Get ready for a party in the back, America.
Kids and teens across the United States are competing to be this year’s USA Mullet Champion, and the finalists certainly don’t disappoint.
From spiky tailored tops and curly locks to buzzed sides and patterned designs, 11 teenagers and 25 kid finalists have made it past nearly 600 nationwide submissions to fight for the chance to take home the Mullet Trophy in their respective divisions — with a $2,500 grand prize.
And the competition is fierce.
Created in early 2020 by Kevin Begola, the owner of the Michigan-based men’s clothing store Bridge Street Exchange, the competition initially began as a local, in-store contest called the Michigan Mudflap, to crown the best men’s mullet in town. Then came the pandemic.
“I kicked it off, and then COVID hit, and everybody was in lockdown. So I was like, well, there goes that contest, and I kind of put it away,” Begola tells Yahoo Life. A few months later, in October 2020, when businesses started to open again (and more people were in dire need of haircuts), he took a chance and decided to revamp the competition. Almost instantly, it earned nationwide recognition.
“We had 130 people actually show up in my shop to enter,” he remembers of the first competition, which received heavy promotion on social media at the time. It even got the attention of ESPN, which filmed the 2020 contest and aired it the next year.
The contest has since expanded to include the current kids’ and teens’ divisions, as well as a women’s competition (registration for which will be announced soon), all of which have gained popularity in the last couple of years, adds Begola.
“We’re seeing numbers grow rapidly. Everybody wants to root for these kids because they’re from small towns, and their names are amazing,” he says, referring to contestants including Axel, Cash, Epic, Catchyn, Fisher, Ridge and Garon (see the full list here).
There’s a charitable component, too. Half of the total entry fees in the kids division ($5 per contestant) is going to Maggie’s Wigs for Kids, a Michigan-based nonprofit helping kids who need a wig because of cancer treatments or other conditions that cause temporary or long-term hair loss .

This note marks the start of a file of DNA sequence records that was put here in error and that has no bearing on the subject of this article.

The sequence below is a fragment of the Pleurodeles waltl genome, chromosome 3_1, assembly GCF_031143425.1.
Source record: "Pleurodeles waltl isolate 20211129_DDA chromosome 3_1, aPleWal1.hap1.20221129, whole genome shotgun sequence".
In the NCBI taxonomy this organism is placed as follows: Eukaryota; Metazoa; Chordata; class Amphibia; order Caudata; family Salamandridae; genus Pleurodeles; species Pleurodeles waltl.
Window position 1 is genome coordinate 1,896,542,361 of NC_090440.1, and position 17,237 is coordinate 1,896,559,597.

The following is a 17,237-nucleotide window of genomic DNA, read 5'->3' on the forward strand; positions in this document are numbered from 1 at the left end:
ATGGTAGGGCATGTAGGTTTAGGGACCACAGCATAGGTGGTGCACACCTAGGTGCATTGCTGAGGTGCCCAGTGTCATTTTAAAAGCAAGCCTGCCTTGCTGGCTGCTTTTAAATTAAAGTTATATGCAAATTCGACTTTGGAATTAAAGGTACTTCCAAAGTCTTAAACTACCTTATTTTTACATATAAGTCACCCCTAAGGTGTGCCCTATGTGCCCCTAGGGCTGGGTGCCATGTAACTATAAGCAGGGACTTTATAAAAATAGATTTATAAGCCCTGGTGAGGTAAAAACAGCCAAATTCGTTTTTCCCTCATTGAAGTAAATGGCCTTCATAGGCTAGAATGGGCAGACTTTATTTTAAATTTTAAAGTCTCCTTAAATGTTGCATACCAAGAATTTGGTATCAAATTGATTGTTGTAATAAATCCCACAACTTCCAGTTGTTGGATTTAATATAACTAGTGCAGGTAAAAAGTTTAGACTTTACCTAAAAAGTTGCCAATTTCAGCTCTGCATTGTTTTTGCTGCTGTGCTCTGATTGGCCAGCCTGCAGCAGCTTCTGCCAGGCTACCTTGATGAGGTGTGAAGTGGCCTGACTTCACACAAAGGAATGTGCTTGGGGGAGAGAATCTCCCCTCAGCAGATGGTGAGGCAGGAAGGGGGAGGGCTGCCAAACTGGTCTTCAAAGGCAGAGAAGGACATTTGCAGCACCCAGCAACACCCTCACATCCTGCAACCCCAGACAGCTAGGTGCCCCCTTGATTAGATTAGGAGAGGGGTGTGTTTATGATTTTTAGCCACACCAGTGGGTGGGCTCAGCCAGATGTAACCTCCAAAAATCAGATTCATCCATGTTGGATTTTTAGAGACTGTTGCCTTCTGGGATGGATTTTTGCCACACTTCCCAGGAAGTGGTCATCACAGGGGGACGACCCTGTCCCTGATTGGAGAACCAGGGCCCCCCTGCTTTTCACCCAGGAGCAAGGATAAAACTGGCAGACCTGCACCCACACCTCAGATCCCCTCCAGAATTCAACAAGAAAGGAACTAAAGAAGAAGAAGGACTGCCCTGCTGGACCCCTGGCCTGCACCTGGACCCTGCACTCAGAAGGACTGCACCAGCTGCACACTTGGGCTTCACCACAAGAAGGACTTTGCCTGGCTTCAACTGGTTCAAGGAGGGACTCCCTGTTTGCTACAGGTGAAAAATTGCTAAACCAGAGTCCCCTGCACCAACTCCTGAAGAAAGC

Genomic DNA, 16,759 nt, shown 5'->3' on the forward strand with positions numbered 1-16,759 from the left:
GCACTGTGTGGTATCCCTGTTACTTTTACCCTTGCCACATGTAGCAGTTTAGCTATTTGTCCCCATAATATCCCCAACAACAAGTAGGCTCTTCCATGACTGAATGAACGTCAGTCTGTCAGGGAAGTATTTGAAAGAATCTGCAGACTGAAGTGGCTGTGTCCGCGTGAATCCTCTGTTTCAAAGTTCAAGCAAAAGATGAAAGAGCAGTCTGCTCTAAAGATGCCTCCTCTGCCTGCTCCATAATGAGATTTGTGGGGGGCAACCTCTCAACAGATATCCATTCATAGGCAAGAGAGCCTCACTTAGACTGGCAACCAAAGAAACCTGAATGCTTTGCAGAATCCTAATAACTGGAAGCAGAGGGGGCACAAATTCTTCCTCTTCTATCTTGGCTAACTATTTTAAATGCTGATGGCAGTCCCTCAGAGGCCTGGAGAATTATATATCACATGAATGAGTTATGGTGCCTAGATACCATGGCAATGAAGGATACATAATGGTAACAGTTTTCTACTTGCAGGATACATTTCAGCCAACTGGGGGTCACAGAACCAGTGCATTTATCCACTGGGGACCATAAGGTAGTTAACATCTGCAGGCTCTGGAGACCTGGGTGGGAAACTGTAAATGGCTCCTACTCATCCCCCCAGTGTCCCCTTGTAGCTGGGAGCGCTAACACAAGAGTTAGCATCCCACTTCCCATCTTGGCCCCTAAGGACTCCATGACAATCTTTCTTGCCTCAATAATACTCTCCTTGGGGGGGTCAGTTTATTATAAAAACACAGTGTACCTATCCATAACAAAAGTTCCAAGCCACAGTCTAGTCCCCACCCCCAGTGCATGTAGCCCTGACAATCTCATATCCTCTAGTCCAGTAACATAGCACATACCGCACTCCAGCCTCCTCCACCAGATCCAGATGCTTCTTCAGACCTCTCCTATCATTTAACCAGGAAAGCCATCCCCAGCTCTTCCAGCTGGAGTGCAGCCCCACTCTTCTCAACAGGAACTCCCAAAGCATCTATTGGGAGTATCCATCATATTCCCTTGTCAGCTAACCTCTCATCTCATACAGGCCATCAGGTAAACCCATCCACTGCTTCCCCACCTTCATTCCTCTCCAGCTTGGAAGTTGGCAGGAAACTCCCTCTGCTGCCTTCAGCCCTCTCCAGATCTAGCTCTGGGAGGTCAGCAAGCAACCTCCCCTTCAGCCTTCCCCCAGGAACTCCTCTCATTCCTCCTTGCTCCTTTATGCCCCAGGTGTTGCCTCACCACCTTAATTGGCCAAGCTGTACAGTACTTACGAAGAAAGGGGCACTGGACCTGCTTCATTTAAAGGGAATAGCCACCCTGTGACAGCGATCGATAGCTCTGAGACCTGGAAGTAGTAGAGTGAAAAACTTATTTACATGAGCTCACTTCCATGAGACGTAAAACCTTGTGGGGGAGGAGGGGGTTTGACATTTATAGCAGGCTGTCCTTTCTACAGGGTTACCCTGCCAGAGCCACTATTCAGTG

Additionally, half of the total entry fees in the men’s division are going to Stop Soldier Suicide, an organization helping war veterans with mental health support.
So, what makes a ‘perfect’ mullet?
Begola, who is one of three judges for the competition, explains there is a particular list of must-haves.
“The main quote everybody likes to use is ‘business in the front and party in the back.’ Well, we stay true to that,” he says. “One of the key indicators we look for is that the hair typically starts right behind the ear. If they’re going to shave the side, like, if they shave it too far back and it goes back towards the neckline too far, it becomes a mohawk.”
The actual definition of a mullet, he continues, “is that the hair is going to remain long right behind the ears and go backwards. If you can take somebody’s hair in the back and kinda tuck it into their shirt. Or, like, if you put it in a ponytail and look at them straight on, and you don’t really see the mullet, and instead you see the ‘business look,’ then you’ve got a good mullet.”
Begola adds that, while it’s not a requirement, judges like to see the hair reach “the shoulders” so it can deliver a more “wild” look that mullet-lovers “will respect.”
Indeed, mullets have evolved since gaining popularity in the 1980s. Recent trends, such as having patriotic designs shaved into the side of the head, are popular among contestants.
“There’s a ton of people getting stuff carved into the side,” Begola says. “I think the mullet from the ’80s was more of that feathered, commercial look, which was always associated with a black leather jacket. What you’re seeing now is what we call the ‘modern mullet,’ and people are doing really extreme fades on the side and carving stuff into it. The USA flag has been a big one. We see people put stars in there, too. I think the younger kids are jumping on that a little bit more than the adults are.”
For Begola and the dedicated contest fans, the mullet is more than just a hairstyle — it’s a mode of expression.
“There’s a whole mantra of: It’s not just a haircut, it’s a lifestyle. And I really truly believe that,” he says.
“The last couple of years have been pretty stressful on people. [The competition] is a way to have some fun,” he adds. “Most of the people you’ll meet with mullets have a good personality, and they don’t take life too seriously.”
Voting for the kids and teens divisions ends on Aug. 19. Go to mulletchamp.com to vote and in the kids and teenagers divisions.
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